As mentioned above, mutations that inflict structural and sequential changes including altered expression of splicing factors can trigger malignant cell transformations. For example, an upregulated expression of SFRS1 is found to be present in breast and colon cancers leading to the generation of an alternative form of tyrosine kinase protein known as Delta Ron which confers an increase in cell motility and matrix invasion, leading to tumour metastasis. 3Conversely, a decrease in the expression of U2AF35 has been linked to pancreatic cancer due to the production of a misspliced form of cholecystokinin-B/gastrin (CCK-B) receptor.4  Braun S et al. have also observed via iCLIP and synergy analysis that RBPs (RNA Binding Proteins) such as heterogeneous nuclear ribonucleoprotein H (HNRNPH) which has multiple independent binding sites that exhibit strong cooperativity has a regulatory effect on AS of RON.1 The authors then further postulated its functional role as a splicing switch for RON.1

More importantly, since AS switches are tissue specific, studies have shown that its detection can function as a prospective biomarker to detect different types of cancer. The evidence was provided by a study conducted using a high-throughput reverse transcription-PCR-based system that confirmed the 41 different splicing events present in breast tumours in relative to normal breast tissues. 5 Furthermore, the presence of different AS switches can also predict drug and therapy resistance in certain types of cancers. Clinical trials that used monoclonal antibodies targeting RON to prevent ligand binding have proved to be ineffective as the nature of its pathophysiological isoform, RON∆165  no longer relies upon ligand activation.1 Besides that, CART-19 immunotherapy failed to yield response in some leukemic patients due to the skipping of exon 2 that prevented tumour antigen recognition by CART-19. Breast cancer patients can also develop resistance towards chemotherapy cisplatin combined with PARP inhibitors due to mutations on exon 11 of BRCA1.6

Finally, AS has garnered the attention of being a target for developing specific therapies and for discovering novel drugs. Recent therapeutic approach involves the usage of antisense oligonucleotides (AONs) that can activate or inhibit specific splicing events, enabling the possibility of reverting the cell to its original phenotype. This has been proven to work in other splicing related disorders like Duchenne muscular dystrophy (DMD). In addition to that, depending on tumour type and the stages of mutation in the splicing factors, small molecule compounds can also be used to regulate the activity of splicing factors. 2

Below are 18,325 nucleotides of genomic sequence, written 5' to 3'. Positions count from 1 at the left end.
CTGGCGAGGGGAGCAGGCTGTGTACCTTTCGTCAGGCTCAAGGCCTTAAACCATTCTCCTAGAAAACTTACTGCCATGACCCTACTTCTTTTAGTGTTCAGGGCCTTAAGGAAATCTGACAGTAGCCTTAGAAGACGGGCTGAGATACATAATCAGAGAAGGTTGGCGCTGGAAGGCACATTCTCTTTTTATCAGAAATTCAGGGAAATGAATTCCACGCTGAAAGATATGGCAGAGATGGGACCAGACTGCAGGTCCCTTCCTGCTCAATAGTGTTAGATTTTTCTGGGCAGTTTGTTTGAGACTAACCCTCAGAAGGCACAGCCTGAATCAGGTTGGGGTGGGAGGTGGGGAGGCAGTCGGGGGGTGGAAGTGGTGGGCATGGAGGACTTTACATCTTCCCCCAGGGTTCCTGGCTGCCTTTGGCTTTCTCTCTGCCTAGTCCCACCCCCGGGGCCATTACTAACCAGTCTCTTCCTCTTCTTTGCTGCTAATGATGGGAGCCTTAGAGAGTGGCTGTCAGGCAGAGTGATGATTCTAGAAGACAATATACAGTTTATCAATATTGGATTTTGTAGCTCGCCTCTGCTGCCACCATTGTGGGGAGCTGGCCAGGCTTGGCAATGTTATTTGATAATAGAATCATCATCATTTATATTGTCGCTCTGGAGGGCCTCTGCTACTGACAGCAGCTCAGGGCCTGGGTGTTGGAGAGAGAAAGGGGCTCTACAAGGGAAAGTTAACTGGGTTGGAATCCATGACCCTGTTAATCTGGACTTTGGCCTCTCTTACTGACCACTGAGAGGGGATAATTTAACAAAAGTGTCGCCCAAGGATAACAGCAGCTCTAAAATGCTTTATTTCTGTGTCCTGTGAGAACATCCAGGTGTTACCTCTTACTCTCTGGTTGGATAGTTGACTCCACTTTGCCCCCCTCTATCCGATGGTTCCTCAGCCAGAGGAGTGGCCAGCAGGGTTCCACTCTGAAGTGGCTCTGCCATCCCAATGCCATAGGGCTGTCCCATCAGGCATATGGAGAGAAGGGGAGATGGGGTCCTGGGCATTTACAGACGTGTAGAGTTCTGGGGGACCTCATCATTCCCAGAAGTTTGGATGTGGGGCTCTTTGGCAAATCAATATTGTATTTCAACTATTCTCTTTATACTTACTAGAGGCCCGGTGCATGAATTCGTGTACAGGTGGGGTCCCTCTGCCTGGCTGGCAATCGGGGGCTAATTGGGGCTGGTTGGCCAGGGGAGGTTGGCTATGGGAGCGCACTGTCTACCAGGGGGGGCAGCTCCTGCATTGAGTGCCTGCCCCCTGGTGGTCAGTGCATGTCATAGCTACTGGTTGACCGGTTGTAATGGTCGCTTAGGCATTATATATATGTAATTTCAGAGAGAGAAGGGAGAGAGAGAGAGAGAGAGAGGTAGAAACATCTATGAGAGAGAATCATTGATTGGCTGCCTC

Consequently, it has become increasingly clear to us that it would be beneficial to deepen our physiological understanding of the molecular mechanisms of alternative splicing given its relevance towards many cancer pathologies. Only then, we can strive to improve and enhance present therapeutics and perhaps to even increase therapeutic specificity by personalizing treatments for individual cancer patients.


1 Simon Braun1, Mihaela Enculescu1, Samarth T. Setty2, Mariela Cortés-López1, Bernardo P. de Almeida3,4, F.X.Reymond Sutandy1, Laura Schulz1, Anke Busch1, Markus Seiler2, Stefanie Ebersberger1, Nuno L. Barbosa-Morais 3, Stefan Legewie1, Julian König1 & Kathi Zarnack. Decoding a cancer-relevant splicing decision in the RON proto-oncogene using high-throughput mutagenesis. Nature Communications volume 9, Article number: 3315 (2018)

2 Singh B, Eyras E. The role of alternative splicing in cancer. Transcription. 2016;8(2):91-98.

 3 Ghigna C, Giordano S, Shen H, Benvenuto F, Castiglioni F, Comoglio PM, Green MR, Riva S, Biamonti G (2005) Cell motility is controlled by SF2/ASF through alternative splicing of the Ron protooncogene. Mol Cell 20: 881–890

4 Ding WQ, Kuntz SM, Miller LJ (2002) A misspliced form of the cholecystokinin-B/gastrin receptor in pancreatic carcinoma: role of reduced cellular U2AF35 and a suboptimal 3′-splicing site leading to retention of the fourth intron. Cancer Res 62: 947–952

5 Venables JP, Klinck R, Bramard A, Inkel L, Dufresne-Martin G, Koh C, Gervais-Bird J, Lapointe E, Froehlich U, Durand M, Gendron D, Brosseau JP, Thibault P, Lucier JF, Tremblay K, Prinos P, Wellinger RJ, Chabot B, Rancourt C, Elela SA. Identification of alternative splicing markers for breast cancer. Cancer Res. 2008 Nov 15; 68(22):9525-31.

6  ZahavaSiegfried, RotemKarni. The role of alternative splicing in cancer drug resistance. Current Opinion in Genetics and Development. 2018; 48:16-21. Available from: